I want to read and learn all I can, write thoughtfully and truthfully, live according to reason and ever more mature wisdom, and savor every wonderful little gift of life.
For the past few weeks, I’ve been getting more writing done than ever before, thanks to a new method I discovered for managing my time and productivity: I give myself short time blocks to work in. It’s amazing how much faster my brain works when I have only a half hour to work on something instead of a whole day or just a vague, indefinite amount of time.
Before I go into more detail, I need to explain a couple of things.
First, I like to have several writing projects going at once (just as I like to read several books at once), to keep all my fires stoked so they don’t burn me up, to let my subconscious work on one project while my conscious brain works on another, and to make connections between different genres and projects.
And second, I will finally confess: I write while I’m at work. At the insurance agency I work for, some days are busy and some are slow, and my boss doesn’t mind that I write when I don’t have anything else to do. (I do get my daily work tasks done faster when I’m motivated to hurry up so I’ll have more time to write!) It’s a pretty good deal, though it’s not ideal—a customer can call or come in at any second, and I have to drop what I’m writing to deal with him/her; and on really busy days I don’t get to write at all. But, it’s what I’ve got. On a related note, I find it helpful to follow the principle of “work when I’m at work, and be home when I’m at home.” Without that kind of compartmentalization, this rigid writing structure wouldn’t work for me; I’d fall apart.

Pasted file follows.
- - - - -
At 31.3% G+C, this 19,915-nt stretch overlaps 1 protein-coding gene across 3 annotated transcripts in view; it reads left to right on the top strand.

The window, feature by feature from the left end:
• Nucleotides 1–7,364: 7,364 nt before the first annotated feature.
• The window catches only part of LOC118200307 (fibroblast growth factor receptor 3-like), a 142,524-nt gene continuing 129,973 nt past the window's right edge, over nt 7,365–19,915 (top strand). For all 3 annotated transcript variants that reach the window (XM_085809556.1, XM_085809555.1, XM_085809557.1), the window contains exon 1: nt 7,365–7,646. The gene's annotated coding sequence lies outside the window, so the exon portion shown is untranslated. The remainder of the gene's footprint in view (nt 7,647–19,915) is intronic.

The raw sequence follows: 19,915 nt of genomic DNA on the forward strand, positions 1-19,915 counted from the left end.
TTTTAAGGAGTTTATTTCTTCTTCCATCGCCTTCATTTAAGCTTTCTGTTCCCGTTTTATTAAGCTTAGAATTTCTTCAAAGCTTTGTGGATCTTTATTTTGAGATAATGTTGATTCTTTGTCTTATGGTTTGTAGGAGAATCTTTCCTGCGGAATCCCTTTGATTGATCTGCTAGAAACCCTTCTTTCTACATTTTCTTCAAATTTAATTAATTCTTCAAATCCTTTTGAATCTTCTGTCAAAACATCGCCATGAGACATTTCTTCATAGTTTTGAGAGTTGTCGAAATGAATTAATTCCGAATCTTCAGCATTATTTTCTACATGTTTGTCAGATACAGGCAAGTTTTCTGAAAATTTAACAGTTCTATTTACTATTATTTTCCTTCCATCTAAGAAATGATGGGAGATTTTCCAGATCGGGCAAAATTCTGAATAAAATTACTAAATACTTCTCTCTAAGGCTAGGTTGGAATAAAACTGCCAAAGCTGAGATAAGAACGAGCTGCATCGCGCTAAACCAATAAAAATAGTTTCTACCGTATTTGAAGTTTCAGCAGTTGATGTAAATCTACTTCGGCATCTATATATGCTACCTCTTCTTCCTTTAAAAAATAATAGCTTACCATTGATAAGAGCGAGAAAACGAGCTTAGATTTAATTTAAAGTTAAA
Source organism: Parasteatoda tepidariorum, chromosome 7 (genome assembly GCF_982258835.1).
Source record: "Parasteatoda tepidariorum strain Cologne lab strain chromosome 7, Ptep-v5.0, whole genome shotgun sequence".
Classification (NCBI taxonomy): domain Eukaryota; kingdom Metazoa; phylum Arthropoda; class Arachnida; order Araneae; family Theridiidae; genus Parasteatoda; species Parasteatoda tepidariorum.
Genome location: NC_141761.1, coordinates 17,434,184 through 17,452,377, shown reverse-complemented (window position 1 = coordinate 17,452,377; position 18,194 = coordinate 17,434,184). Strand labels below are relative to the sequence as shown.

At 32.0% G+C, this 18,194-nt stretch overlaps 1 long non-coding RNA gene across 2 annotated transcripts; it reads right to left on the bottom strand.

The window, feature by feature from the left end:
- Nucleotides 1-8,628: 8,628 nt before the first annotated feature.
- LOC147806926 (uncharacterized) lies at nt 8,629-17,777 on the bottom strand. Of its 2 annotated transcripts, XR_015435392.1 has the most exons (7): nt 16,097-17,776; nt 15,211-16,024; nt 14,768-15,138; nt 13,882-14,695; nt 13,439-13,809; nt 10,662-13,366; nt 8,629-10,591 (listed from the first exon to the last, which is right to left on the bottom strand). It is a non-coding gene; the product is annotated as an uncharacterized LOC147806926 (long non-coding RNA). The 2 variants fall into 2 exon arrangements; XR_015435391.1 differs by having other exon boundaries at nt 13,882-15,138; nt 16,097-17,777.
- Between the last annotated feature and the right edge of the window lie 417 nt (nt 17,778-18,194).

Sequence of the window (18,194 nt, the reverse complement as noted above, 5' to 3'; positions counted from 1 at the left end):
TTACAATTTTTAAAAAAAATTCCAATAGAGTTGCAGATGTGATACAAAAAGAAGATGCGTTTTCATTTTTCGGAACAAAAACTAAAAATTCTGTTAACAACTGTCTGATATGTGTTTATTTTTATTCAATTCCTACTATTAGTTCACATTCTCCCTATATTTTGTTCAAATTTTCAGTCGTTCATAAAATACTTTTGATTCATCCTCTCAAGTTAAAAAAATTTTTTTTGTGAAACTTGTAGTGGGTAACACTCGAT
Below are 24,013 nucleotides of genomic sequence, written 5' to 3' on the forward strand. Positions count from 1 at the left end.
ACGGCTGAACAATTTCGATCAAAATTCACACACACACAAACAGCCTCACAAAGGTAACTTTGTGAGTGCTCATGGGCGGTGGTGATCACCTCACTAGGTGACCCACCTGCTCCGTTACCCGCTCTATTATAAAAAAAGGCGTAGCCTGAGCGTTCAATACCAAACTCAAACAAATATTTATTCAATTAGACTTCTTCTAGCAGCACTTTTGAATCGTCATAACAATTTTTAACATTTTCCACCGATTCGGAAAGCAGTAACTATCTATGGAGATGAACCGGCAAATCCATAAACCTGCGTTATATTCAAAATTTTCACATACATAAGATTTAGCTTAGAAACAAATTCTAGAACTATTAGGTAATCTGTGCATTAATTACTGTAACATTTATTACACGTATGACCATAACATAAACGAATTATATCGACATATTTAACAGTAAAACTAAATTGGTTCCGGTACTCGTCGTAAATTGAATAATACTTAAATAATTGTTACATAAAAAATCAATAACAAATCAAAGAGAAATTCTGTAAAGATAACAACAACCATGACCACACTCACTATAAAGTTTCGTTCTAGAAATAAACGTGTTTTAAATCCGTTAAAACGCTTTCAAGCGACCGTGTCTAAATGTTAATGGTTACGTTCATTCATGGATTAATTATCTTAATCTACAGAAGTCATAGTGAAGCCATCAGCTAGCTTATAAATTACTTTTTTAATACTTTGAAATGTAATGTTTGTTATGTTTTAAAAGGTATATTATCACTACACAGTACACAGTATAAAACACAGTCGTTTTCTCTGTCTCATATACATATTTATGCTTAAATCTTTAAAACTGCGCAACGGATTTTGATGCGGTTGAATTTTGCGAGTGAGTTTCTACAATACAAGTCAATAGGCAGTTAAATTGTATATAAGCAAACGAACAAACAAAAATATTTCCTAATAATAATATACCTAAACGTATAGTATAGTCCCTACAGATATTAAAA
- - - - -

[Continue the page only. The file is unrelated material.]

So, that explained, here’s what I’m doing.
Each morning, I get my work tasks done as fast as I can (which is super fast on some days, and on other days takes all morning or even all day, to my disappointment), between helping customers who call or come in.
Then, I take my list of current writing projects and number them by priority. The priority order is slightly different each day, usually depending on what I did and didn’t get to work on the day before.
Then I make a schedule, assigning each task to a half-hour* time block, in order of priority, starting with the half-hour I’m currently in or coming up on.
*Half-hour time blocks work better for me than hour-long blocks: with an hour to work on something, my brain feels freer to procrastinate, and I get less done. Or, on slow work days, sometimes the opposite happens: I work on the project with intense focus for a whole hour, and then suddenly wake up, as it were, to find my body stiff, my brain numb, and my metabolism sluggish. Half-hour blocks, therefore, are ideal to keep me moving and focused.
So, my schedule might look like this, for example (these are all current projects I’m working on):
1:00-1:30: blog posts
1:30-2:00: freelance project
2:00-2:30: children’s fantasy novel
2:30-3:00: children’s picture book
4:00-4:30: writing ideas lists
However, my schedule seldom works out as I originally plan it. Customers come in and interrupt me, or my boss comes in with something he needs me to do, and I reluctantly set aside my writing. When I can come back to it, I just bump back the schdule to match the clock. That way the lesser-priority tasks fall off the end, but they might become higher-priority tasks tomorrow.
I know that some people would go crazy with a rigid plan like this. It’s not for everyone. But it is really, really working for me, and I’m so excited about all the writing I’m getting to do!